U.S. Battle With For-Profit Colleges Flares Over Sale of Giant School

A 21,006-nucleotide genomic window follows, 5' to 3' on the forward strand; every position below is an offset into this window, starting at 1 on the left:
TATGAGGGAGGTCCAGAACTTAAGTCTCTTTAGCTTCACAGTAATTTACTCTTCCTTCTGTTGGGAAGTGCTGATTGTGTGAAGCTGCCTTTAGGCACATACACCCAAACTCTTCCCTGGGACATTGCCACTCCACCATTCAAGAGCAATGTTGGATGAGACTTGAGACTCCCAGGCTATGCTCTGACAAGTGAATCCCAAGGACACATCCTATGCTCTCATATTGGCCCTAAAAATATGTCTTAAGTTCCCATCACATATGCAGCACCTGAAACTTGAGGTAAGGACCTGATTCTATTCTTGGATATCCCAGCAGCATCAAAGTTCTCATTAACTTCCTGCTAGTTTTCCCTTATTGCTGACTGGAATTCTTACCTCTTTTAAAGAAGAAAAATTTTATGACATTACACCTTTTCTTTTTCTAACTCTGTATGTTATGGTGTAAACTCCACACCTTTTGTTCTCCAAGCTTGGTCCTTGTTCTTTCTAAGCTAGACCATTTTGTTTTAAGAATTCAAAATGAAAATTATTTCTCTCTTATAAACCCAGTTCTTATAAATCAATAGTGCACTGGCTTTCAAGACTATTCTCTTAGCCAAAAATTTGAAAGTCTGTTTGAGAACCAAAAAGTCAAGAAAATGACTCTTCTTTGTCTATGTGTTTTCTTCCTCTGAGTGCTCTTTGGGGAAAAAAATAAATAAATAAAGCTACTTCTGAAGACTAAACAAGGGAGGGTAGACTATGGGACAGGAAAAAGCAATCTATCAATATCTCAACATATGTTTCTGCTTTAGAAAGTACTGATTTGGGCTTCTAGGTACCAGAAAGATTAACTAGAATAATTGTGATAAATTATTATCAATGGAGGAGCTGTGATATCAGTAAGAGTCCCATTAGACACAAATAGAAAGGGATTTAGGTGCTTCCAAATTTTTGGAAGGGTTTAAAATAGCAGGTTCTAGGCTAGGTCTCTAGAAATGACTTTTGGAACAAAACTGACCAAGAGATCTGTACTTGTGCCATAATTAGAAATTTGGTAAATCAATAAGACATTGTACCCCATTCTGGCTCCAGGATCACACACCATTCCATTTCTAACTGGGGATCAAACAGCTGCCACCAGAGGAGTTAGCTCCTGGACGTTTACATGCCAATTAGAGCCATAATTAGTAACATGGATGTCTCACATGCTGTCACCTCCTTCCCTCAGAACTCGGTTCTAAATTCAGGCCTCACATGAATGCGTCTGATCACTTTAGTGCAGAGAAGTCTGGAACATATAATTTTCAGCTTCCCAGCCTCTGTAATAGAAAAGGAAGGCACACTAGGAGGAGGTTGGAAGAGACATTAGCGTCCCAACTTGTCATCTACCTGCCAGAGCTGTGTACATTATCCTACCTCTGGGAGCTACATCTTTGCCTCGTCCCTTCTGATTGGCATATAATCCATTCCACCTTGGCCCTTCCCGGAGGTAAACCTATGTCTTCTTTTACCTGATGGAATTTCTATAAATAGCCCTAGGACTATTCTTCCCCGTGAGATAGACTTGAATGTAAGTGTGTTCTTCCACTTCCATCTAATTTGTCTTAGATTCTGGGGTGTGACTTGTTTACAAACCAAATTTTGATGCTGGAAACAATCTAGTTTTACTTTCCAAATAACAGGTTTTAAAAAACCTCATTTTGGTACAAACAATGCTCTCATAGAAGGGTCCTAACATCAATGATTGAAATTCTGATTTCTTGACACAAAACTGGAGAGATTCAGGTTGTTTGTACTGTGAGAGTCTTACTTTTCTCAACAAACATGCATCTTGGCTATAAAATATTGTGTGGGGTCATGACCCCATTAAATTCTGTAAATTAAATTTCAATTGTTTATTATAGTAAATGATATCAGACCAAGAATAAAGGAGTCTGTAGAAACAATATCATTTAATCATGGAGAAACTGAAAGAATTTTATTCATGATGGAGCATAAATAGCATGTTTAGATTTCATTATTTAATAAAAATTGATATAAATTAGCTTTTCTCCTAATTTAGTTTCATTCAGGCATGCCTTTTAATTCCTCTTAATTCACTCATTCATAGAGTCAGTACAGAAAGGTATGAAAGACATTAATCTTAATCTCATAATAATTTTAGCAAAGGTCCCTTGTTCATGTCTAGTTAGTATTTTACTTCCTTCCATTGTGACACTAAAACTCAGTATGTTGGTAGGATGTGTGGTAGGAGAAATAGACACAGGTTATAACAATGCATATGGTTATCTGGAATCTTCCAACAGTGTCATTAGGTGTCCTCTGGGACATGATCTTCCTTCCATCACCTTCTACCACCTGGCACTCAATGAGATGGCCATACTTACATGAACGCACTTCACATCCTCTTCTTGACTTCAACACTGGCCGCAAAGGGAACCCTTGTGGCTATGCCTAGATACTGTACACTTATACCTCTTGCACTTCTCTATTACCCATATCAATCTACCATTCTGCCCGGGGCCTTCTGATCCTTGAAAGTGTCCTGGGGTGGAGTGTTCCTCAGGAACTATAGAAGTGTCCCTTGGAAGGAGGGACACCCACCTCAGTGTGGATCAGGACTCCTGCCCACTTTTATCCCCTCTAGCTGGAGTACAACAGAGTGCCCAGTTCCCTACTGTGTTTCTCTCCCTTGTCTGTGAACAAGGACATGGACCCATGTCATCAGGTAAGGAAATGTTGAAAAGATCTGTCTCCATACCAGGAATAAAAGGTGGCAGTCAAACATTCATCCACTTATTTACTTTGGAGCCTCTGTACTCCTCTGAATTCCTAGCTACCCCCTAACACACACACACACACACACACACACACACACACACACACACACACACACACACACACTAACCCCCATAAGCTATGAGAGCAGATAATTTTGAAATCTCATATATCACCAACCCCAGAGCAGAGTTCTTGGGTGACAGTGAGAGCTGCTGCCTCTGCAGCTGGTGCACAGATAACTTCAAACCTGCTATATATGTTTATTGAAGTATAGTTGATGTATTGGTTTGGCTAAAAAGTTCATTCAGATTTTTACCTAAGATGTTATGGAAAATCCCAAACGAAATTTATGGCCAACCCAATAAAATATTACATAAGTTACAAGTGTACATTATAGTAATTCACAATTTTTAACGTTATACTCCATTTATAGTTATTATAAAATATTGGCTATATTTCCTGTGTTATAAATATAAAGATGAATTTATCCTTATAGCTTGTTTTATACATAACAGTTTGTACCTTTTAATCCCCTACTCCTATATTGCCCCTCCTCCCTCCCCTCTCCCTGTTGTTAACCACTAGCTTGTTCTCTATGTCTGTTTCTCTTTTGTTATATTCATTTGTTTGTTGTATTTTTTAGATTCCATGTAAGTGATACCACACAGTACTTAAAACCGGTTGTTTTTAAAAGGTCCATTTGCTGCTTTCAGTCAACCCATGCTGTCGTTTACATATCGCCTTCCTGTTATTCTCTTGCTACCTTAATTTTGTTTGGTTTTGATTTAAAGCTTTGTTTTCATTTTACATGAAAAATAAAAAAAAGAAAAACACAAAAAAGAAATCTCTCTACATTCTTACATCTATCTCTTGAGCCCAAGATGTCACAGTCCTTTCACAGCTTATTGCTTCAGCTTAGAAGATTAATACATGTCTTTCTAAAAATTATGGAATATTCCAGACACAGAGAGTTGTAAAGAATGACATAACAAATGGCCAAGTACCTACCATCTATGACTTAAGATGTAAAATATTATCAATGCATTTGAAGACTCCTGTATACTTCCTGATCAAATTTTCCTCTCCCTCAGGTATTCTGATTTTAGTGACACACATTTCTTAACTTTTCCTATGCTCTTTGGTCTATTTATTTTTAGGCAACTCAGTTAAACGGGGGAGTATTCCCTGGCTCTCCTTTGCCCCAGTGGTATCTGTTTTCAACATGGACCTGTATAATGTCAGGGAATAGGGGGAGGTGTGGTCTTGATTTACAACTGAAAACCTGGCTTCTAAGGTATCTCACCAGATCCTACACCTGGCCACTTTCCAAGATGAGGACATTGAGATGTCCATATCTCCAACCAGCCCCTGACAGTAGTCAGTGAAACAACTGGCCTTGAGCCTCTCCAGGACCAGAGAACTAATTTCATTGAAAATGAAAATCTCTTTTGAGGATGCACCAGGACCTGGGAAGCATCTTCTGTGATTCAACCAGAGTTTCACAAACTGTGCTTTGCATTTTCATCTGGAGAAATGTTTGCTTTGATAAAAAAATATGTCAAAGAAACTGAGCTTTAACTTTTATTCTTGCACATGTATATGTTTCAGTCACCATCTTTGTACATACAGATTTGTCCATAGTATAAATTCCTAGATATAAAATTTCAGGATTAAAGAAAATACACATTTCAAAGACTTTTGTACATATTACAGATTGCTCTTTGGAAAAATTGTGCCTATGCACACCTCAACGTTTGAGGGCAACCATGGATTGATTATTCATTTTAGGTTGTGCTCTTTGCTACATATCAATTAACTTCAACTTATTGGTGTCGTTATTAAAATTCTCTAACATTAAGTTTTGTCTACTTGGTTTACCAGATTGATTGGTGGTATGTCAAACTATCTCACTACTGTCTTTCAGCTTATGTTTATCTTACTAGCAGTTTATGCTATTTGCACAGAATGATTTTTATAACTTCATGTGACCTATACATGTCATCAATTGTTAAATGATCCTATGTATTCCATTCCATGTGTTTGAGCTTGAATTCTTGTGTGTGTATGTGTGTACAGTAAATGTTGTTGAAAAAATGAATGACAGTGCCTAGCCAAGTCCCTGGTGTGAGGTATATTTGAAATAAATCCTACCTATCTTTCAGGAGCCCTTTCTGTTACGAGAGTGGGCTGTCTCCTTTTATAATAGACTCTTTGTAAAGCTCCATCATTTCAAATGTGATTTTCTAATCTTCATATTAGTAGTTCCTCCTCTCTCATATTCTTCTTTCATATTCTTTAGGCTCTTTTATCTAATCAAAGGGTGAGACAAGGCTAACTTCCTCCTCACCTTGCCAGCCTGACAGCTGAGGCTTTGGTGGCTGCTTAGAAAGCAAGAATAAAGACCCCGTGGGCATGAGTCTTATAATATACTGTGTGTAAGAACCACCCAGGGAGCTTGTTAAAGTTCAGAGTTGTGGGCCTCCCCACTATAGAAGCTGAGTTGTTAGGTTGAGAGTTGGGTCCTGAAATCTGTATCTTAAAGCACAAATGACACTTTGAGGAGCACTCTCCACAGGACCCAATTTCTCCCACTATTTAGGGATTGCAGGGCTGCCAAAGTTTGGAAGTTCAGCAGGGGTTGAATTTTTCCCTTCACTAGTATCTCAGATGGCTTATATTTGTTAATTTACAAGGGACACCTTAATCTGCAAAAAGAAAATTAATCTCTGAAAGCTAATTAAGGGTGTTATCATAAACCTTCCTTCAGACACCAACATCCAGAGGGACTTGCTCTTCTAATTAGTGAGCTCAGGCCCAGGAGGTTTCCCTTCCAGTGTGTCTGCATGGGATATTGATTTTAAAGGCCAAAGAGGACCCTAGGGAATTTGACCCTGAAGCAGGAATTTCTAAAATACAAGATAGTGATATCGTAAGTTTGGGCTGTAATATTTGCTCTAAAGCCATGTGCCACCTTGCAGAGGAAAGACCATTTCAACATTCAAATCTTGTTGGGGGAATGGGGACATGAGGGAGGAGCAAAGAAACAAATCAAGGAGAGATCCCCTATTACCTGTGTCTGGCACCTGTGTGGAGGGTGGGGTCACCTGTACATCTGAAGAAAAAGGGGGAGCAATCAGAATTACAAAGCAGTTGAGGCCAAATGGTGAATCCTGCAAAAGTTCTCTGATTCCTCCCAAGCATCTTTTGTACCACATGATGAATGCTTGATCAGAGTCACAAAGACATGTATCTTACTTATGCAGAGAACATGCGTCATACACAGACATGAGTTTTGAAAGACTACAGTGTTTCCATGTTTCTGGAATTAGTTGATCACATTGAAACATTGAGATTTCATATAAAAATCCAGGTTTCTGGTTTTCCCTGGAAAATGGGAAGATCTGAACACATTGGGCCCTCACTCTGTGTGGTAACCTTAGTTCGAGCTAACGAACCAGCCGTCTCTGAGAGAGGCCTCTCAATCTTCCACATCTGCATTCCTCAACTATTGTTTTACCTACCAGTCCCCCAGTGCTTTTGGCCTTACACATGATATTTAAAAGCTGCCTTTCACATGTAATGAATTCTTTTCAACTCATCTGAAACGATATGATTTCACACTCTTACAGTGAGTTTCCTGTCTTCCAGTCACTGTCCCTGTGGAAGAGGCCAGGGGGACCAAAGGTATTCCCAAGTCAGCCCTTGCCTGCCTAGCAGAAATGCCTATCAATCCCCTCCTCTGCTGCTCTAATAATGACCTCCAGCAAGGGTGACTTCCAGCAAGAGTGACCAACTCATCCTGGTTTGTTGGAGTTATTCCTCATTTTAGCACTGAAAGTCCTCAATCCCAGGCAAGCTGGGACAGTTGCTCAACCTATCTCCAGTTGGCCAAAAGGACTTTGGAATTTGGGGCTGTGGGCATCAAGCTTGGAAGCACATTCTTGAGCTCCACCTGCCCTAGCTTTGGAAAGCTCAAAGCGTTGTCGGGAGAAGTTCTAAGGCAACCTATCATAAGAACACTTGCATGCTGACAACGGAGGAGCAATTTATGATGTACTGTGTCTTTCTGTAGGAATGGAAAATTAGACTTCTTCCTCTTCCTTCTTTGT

The University of Phoenix. The U.S. Department of Education slapped a set of tough conditions on a $1.1 billion private equity bid for the company that owns the University of Phoenix, the nation’s largest school, after years of trying to rein in the for-profit college industry. The university's owner, Apollo Education Group, won preliminary government approval Wednesday for a group of Wall Street investors including Apollo Global Management LLC (no relation) to buy it. But the conditions of the approval, which the prospective owners must meet for the school to continue receiving federal student aid, are so exacting that they have a legal right to walk away from the agreement, deal documents show. For example, they must stump up a $385.6 million letter of credit and, in a serious obstacle to profitability, are barred from expanding the school's enrollment. "It feels like a punishment, and I can't really understand the basis for what the punishment is," other than that the Obama administration had "an opportunity" to crack down, said Trace Urdan, an analyst at Credit Suisse Group AG who follows the higher-education sector. Michael Frola, an Education Department official, said in a letter to the university's president that declining enrollment, government investigations, and the prospective buyers' lack of experience running a college heighten the risk that the school would abruptly shut down and leave taxpayers holding the bag. Department spokeswoman Kelly Leon declined to offer additional comment. Proprietary schools have been the object of widespread complaints by consumer advocacy organizations and state attorneys general that they engage in misleading marketing practices to enroll students, only to saddle them with taxpayer-backed debt they're unable to repay. Urdan sees the tough conditions placed on the deal as a sort of "parting shot" by the outgoing administration. The University of Phoenix has been mired in controversy for years. The Federal Trade Commission, California's attorney general, and the Education Department's inspector general are among the authorities investigating the school, according to Apollo Education's...

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